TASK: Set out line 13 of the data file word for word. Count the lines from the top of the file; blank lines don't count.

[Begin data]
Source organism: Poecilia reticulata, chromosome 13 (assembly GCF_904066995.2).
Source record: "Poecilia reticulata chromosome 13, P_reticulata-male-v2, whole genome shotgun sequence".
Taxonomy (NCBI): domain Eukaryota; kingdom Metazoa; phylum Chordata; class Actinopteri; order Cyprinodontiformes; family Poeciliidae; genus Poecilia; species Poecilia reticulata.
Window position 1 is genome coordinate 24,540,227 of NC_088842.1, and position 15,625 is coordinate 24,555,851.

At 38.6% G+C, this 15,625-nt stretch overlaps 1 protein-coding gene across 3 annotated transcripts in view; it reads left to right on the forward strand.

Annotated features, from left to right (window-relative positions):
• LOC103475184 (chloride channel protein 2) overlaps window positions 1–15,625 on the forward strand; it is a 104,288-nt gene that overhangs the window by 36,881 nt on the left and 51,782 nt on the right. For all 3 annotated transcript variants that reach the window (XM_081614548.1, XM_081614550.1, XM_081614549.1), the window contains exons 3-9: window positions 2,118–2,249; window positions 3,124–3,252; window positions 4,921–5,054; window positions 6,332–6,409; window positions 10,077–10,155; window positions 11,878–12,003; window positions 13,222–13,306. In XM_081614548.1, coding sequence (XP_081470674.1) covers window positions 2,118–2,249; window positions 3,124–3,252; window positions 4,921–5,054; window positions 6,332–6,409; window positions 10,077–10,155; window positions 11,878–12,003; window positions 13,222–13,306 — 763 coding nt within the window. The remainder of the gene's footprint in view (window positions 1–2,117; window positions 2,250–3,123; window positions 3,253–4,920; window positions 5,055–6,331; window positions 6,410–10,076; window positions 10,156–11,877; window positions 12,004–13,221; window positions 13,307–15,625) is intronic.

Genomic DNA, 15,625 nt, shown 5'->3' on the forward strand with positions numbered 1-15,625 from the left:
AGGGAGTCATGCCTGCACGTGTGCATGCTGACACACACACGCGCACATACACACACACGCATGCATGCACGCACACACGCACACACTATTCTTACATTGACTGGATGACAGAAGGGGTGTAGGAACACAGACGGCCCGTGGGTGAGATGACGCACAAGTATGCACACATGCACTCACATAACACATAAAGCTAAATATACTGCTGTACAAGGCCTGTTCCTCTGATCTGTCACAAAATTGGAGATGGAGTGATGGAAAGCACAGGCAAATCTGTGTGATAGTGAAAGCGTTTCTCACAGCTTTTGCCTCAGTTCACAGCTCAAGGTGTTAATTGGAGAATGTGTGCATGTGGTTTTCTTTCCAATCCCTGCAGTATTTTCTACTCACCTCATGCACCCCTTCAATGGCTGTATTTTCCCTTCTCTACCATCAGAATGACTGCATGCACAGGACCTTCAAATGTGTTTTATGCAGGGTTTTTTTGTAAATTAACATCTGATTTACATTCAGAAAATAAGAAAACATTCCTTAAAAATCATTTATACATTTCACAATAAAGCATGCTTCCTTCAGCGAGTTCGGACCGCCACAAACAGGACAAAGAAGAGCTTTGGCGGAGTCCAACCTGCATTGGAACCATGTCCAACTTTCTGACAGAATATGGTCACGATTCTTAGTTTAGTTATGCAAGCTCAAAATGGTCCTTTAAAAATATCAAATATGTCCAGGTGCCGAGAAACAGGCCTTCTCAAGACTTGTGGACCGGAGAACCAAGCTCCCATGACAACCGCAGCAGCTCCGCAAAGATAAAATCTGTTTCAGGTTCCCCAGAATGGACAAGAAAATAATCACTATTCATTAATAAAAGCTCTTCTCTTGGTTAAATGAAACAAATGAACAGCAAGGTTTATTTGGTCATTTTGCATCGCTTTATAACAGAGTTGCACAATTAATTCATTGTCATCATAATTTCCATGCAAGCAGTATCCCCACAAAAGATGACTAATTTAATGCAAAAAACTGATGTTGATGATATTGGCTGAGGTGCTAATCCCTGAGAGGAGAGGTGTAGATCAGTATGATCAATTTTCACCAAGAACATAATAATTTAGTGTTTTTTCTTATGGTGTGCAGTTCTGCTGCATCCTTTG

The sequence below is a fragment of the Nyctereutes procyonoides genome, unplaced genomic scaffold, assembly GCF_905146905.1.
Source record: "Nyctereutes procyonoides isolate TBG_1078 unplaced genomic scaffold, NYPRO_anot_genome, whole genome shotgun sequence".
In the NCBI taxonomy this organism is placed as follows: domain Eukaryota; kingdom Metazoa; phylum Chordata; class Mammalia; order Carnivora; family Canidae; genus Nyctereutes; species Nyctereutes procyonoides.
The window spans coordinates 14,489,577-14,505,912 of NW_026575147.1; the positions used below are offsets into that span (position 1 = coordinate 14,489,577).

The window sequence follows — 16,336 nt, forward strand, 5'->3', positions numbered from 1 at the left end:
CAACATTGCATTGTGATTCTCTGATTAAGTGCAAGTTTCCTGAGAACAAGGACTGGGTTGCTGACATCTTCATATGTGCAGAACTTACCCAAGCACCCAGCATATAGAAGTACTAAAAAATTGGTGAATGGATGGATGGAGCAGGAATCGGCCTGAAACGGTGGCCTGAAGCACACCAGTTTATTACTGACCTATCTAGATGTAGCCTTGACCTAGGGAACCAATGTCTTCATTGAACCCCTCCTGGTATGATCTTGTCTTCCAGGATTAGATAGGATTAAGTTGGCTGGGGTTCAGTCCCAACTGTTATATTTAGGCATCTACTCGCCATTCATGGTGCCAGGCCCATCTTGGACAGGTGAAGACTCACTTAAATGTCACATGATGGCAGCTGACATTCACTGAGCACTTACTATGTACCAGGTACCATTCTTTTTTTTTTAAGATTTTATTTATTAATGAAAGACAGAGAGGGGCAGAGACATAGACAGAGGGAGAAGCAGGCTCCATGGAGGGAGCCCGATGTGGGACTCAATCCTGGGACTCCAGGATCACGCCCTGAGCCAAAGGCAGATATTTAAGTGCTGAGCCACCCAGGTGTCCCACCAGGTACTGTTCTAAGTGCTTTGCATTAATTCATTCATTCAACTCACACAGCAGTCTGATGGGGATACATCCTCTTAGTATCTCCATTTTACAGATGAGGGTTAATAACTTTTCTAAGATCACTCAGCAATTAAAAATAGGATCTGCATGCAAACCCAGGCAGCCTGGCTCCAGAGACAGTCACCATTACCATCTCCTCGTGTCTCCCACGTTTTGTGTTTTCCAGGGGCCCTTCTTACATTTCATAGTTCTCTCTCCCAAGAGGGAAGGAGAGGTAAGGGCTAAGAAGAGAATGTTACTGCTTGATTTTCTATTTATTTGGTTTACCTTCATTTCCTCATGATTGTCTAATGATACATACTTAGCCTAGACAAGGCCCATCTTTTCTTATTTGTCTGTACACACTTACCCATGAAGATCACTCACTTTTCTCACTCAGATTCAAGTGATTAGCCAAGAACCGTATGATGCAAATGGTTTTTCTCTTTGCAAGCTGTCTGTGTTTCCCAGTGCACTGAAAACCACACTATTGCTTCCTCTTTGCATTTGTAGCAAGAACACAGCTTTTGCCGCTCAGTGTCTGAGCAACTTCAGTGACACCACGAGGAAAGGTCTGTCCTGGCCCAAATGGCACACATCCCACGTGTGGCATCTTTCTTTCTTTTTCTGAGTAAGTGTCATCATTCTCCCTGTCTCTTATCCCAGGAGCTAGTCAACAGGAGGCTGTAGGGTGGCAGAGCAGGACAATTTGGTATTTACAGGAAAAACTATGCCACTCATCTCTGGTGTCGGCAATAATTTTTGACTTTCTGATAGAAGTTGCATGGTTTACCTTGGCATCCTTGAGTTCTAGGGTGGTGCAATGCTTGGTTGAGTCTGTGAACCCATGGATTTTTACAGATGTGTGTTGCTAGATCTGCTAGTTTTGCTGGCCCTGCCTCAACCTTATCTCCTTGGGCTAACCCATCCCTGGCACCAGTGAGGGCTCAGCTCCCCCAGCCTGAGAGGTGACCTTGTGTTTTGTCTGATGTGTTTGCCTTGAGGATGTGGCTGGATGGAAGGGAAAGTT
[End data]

The window spans coordinates 14,489,577-14,505,912 of NW_026575147.1; the positions used below are offsets into that span (position 1 = coordinate 14,489,577).